Tony Esposito in 1973.
Hockey was part of the fabric of Tony Esposito’s childhood. Born and raised in Sault Ste. Marie, Ontario, both Tony and his older brother, Phil, played the sport from an early age. Their father, Pat, worked at the Algoma steel plant in town. Younger sister Terry and mother, Frances, rounded out the Esposito household.
In his early years, Tony showed flashes of his natural talent. Despite quickly earning a reputation as a talented goalie, a 10-year-old Esposito let in two easy goals from long distance during a local game. After his brother suggested he was “blind,” an eye exam shortly thereafter revealed that he needed glasses. In his first action with his new glasses, Esposito made 77 saves across three games during a school tournament and was named most valuable player. “His eyes are too weak for goaltending,” his father once said, “but he won’t even let me bribe him to play up front.” Esposito would go on to wear contact lenses throughout his career. “After he got the glasses nobody could beat him,” Phil later said.
The Esposito brothers were teammates in bantam hockey, although Tony established himself as a multi-sport athlete, excelling in hockey, football, softball and track and field. In 1962, he was named most valuable player of the football team at his high school, St. Mary’s College.
After playing Junior A for the Sault Ste. Marie Greyhounds in 1962–63, Esposito earned a scholarship to Michigan Technological University in Houghton, Michigan, and began playing for the hockey team in the 1964–65 season. He went on to be named a National Collegiate Athletic Association (NCAA) All-American during each of his three seasons. In 1965, he led his team to a national championship.
His collegiate success didn’t exactly put him on a fast track to the NHL, where brother Phil was already establishing himself as a rising star with the Chicago Black Hawks. Tony Esposito joined the Vancouver Canucks, then of the Western Hockey League, for the 1967–68 campaign. The following year, he played for the Houston Apollos in the now-defunct minor-pro Central Hockey League.
It was with the Apollos that Esposito would catch the biggest break of his career. In November 1968, the Montreal Canadiens were left scrambling when Hall of Fame goaltender Lorne “Gump” Worsley took a medical leave of absence due to his fear of flying. The mighty Canadiens — in the midst of a run that saw them appear in five consecutive Stanley Cup Finals — called upon Esposito, who promptly left Houston for Montreal. On 29 November 1968, he made his NHL debut versus the Oakland Seals. He then made his first start on 5 December against brother Phil and the Boston Bruins. Playing backup to established veteran Rogie Vachon, Esposito appeared in just 13 games for the Canadiens. Montreal won the Stanley Cup that season, and while Esposito didn’t appear in the playoffs, he began his career a champion and got his named etched on the iconic trophy.
With the Chicago Black Hawks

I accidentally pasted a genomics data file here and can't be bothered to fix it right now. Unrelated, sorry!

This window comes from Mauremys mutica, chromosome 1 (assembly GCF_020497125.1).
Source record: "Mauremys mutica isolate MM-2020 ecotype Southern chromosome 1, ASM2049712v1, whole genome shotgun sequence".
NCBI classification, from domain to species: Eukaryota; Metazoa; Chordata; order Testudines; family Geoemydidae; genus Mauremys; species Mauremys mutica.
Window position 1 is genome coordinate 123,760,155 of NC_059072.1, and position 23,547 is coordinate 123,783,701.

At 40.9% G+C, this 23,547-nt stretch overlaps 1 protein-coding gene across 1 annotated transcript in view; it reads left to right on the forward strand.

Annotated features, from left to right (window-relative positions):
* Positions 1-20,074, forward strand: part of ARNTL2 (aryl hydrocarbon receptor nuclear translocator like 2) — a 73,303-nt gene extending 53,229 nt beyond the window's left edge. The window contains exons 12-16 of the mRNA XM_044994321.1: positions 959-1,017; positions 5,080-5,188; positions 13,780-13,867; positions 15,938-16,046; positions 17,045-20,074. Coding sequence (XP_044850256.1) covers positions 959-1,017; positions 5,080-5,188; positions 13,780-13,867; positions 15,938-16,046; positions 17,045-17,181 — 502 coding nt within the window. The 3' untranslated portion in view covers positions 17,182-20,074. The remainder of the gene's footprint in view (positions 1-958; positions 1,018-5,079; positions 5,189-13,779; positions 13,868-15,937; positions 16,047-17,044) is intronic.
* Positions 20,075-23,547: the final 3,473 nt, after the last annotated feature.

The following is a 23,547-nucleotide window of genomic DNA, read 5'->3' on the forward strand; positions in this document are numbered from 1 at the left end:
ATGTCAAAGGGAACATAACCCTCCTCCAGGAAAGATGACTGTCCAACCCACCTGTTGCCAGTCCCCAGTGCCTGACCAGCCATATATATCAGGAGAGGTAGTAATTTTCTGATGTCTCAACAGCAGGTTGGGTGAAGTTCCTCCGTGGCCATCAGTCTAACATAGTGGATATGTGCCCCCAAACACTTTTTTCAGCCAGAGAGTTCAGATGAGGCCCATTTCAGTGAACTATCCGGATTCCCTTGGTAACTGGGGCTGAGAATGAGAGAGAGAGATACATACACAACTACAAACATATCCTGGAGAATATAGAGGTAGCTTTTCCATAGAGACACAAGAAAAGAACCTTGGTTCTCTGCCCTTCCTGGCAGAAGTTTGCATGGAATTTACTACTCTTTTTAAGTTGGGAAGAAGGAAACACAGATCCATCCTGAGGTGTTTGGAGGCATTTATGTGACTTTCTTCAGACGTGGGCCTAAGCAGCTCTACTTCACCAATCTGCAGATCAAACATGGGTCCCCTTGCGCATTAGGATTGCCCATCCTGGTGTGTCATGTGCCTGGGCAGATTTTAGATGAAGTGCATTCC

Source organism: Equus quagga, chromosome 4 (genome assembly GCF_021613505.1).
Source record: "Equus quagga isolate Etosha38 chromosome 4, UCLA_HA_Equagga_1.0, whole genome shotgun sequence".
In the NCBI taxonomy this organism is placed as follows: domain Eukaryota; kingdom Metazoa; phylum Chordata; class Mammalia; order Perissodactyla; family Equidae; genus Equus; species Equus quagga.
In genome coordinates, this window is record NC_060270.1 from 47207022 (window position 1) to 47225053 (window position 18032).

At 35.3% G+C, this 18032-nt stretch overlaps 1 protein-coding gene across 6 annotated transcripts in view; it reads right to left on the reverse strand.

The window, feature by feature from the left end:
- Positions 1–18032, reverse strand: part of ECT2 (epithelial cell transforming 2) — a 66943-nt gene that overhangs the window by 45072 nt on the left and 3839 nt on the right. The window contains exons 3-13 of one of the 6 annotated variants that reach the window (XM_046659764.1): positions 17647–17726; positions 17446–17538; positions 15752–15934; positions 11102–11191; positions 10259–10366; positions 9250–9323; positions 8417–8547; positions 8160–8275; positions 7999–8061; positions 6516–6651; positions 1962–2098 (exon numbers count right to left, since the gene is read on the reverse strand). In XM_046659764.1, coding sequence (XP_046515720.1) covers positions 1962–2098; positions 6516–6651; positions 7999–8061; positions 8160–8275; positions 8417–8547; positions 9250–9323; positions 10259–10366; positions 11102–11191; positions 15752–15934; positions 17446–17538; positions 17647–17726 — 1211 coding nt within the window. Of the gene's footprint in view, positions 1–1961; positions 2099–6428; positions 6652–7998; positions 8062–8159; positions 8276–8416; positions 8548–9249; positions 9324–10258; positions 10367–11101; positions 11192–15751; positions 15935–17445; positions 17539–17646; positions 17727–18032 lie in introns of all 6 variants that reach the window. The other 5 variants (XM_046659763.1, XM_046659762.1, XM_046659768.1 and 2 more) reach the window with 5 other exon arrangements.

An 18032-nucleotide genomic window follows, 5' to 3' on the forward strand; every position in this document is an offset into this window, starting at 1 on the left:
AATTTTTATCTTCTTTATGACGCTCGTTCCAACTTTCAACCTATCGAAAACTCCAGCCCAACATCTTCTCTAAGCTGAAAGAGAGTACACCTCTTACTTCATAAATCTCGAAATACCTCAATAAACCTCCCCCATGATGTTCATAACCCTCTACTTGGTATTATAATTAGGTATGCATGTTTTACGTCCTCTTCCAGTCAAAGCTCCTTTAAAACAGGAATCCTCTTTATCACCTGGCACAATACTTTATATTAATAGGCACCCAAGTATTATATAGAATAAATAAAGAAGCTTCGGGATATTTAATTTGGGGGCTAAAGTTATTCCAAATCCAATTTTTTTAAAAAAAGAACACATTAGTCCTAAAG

On 11 June 1969, Esposito was claimed by the Chicago Black Hawks for the fee of $30,000. He joined a talented-if-underachieving roster that featured future Hall of Fame forwards Stan Mikita and Bobby Hull but had missed the playoffs the season before.
Esposito started in net for Chicago’s opening game on 11 October 1969, stopping 36 of 43 shots in a 7–2 loss to the St. Louis Blues. The Black Hawks were 0–5–1 to start the season until Esposito stopped all 30 shots in a 5–0 win on 25 October 1969 against Montreal, helping to turn Chicago’s season around. Playing in his first full NHL season, Esposito played 63 games and led all NHL goaltenders in wins with 38. His 15 shutouts not only led the league but remain the most recorded in a single season since George Hainsworth tallied 22 in 1928–29.
After missing the playoffs the season before, the Black Hawks finished in first place with a league-best 45 wins. The 26-year-old Esposito was named the 1970 Vezina Trophy winner as the league’s top goaltender — the first rookie to win the award since Frank Brimsek in 1939. He was also awarded the Calder Trophy as the NHL’s rookie of the year.
The following season, 1970–71, Esposito again led the NHL in regular season wins (35). He also posted a career-best playoff save percentage (.928 ) and goals against average (2.20) while helping lead his team to the Stanley Cup Finals against Montreal. The best-of-seven series went to a deciding seventh game, where Chicago took an early 2–0 lead. With a little more than five minutes remaining in the second period, Canadiens defenceman Jacques Lemaire fired a shot from centre ice that found its way past Esposito into the back of the net.
“Tony was notorious for not being able to see the puck from long distances,” Chicago’s Stan Mikita said years later. “I was in the [penalty] box on that end when he took the shot — I might have had a better view than Tony.” Esposito took blame for the goal and his team’s eventual loss, 3–2.
In 1971–72, Esposito responded with his strongest statistical season, earning him the 1972 Vezina Trophy, an award he would win for the third time in 1974. Esposito returned to the championship stage in 1973, losing once again to the Canadiens. Chicago reached the playoffs in each of Esposito’s 15 seasons with the team — but the 1969 title with Montreal remains the only one of his career.